In another paper, published in May, Yu and Richardson drilled down even further. They asked if the three individual BCAAs — leucine, isoleucine, and valine — had unique effects in the body, or if they all acted similarly.

“What we found is that isoleucine restriction has by far the most potent effect,” says Lamming. Mice fed low-isoleucine diets were leaner and demonstrated healthier blood sugar metabolism. Valine-restricted diets had similar, but weaker, effects. Reducing levels of leucine had no benefit and may even be detrimental.

To study how the three BCAAs affected obesity, the researchers provided mice with a so-called Western diet, which is high in both fat and sugar. After a few months on a Western diet, mice grow obese.

When Lamming’s group began feeding these obese mice a Western diet that was low in isoleucine, the mice began to eat more food but nonetheless lost weight. The weight loss was primarily caused by a faster metabolism, where the body burns more calories as heat while resting.

Turning to human health, the Lamming lab worked with SMPH population health professor Kristen Malecki and her colleagues to analyze the dietary diaries and weights of participants in the Survey of the Health of Wisconsin, a statewide public health study supported by the Wisconsin Partnership Program.

By calculating how many amino acids each person ate, they discovered that an increased intake of isoleucine was associated with a higher body mass index, which they had predicted based on the rodent studies.

Rethinking diet

Lamming recognizes the findings from his research are counterintuitive. A lot of modern diet advice recommends adding protein, not limiting it. Protein promotes a feeling of fullness, which can help people control their calories. And for athletes who are building and repairing muscle, these essential amino acids are, indeed, essential.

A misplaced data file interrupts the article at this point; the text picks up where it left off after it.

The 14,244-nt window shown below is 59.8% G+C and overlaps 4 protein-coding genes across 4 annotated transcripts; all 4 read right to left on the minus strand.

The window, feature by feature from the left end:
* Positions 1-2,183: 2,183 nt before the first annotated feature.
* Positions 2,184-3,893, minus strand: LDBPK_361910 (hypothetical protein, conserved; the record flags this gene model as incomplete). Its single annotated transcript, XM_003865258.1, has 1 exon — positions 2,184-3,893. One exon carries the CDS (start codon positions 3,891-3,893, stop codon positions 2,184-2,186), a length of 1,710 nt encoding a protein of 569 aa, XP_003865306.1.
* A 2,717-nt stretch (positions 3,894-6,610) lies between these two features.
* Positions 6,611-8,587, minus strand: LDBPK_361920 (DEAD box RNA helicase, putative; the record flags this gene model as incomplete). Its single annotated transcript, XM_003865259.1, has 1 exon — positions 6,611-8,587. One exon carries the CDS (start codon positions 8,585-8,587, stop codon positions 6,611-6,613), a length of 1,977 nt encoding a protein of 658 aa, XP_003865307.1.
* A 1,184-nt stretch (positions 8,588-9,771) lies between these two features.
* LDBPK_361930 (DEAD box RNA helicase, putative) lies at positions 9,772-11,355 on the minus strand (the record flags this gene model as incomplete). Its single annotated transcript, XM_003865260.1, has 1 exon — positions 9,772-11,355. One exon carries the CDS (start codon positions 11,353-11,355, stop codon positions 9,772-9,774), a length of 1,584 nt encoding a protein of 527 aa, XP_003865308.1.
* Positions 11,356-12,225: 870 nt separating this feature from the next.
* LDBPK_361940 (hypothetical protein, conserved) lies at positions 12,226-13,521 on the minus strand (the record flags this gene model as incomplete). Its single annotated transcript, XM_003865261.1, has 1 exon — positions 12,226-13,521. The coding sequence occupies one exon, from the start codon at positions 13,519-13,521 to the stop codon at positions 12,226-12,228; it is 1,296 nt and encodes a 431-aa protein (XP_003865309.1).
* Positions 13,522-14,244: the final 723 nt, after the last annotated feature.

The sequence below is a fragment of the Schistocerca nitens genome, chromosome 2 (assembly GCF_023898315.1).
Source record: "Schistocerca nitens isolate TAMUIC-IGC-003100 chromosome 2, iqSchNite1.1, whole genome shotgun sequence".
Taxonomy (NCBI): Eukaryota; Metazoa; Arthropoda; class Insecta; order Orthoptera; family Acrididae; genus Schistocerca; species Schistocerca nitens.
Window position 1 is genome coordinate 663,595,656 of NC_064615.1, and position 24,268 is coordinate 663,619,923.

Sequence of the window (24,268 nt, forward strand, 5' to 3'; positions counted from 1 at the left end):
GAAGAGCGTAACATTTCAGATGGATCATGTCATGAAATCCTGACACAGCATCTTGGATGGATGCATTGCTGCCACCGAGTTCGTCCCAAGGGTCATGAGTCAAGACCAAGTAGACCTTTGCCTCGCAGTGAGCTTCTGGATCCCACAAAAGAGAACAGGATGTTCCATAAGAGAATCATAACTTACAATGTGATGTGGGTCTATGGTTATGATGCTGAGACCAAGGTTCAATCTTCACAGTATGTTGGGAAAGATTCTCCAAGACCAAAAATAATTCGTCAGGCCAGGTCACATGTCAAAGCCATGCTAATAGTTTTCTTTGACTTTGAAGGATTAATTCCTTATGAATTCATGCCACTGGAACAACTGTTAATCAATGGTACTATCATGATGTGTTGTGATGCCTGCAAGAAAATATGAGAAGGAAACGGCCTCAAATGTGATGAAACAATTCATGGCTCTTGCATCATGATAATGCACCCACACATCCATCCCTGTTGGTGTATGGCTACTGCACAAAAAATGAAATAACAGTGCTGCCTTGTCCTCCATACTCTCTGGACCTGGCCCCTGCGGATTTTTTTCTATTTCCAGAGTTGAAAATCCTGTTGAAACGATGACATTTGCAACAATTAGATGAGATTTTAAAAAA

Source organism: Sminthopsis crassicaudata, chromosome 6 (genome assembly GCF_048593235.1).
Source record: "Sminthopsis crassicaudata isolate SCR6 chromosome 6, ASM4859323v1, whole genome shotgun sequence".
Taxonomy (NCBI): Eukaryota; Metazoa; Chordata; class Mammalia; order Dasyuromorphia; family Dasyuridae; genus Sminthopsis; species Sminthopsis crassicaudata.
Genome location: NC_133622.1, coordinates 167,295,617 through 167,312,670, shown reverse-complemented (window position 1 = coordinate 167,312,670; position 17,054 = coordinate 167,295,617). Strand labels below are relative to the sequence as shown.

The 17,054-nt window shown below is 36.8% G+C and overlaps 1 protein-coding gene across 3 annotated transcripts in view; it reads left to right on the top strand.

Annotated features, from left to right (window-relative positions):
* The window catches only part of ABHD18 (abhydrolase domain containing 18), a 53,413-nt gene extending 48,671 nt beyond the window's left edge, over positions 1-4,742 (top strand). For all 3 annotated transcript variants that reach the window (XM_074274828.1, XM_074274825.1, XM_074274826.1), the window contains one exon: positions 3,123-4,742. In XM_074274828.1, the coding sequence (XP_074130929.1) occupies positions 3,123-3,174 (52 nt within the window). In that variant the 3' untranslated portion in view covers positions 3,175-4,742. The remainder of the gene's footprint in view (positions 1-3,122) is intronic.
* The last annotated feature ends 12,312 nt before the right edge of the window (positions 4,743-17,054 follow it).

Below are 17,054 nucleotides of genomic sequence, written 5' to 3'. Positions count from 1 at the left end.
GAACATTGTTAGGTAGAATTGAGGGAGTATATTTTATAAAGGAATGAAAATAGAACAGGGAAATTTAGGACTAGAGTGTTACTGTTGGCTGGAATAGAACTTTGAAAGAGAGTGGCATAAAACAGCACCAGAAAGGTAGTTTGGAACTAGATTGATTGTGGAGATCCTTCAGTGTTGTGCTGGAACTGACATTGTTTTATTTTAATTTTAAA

But with the majority of the U.S. population being overweight and sedentary, Lamming thinks there’s an opportunity to rethink diets. “Humans overall are not so good at long-term adherence to calorie-restricted diets,” he says. Yet evidence from animal models suggests that low-protein diets help shed fat even with normal caloric intake by reprogramming metabolism.

Plenty of questions remain, especially around low-protein diets in humans. The kinds of long-term, controlled diet studies that Lamming can do in rodents are nearly impossible to perform in people. But the Lamming lab and other groups are working to test low-BCAA diets in small human studies.

Even developing a realistic low-BCAA diet is difficult. Vegan diets are typically low in BCAAs, and animal proteins are high in them. But more nutritional research needs to be done, especially to create a low-isoleucine diet. And Americans typically eat far more protein than they need, so changing that habit might be hard.

“We’ve learned that the dietary composition of what you eat really matters for health span and longevity,” says Lamming. “And I think we’re on track to find a diet that people could adhere to without restricting calories, that would still enable them to live a long and healthy life.”

THIS WORK WAS SUPPORTED IN PART BY THE NATIONAL INSTITUTES OF HEALTH (GRANTS AG041765, AG050135, AG051974, AG056771, AG062328, AG061635, T32 AG000213, F31 AG066311, R01 AG056771-01A1S1, P30 CA014520, GM113142, AR066524, DP1DK113643 AND P30 DK019525) AND THE DEPARTMENT OF VETERANS AFFAIRS (GRANT I01-BX004031).

Author, Eric Hamilton, UComm

Banner image, Deyang Yu and Dudley Lamming, PhD work in his lab. Credit: Clint Thayer/Department of Medicine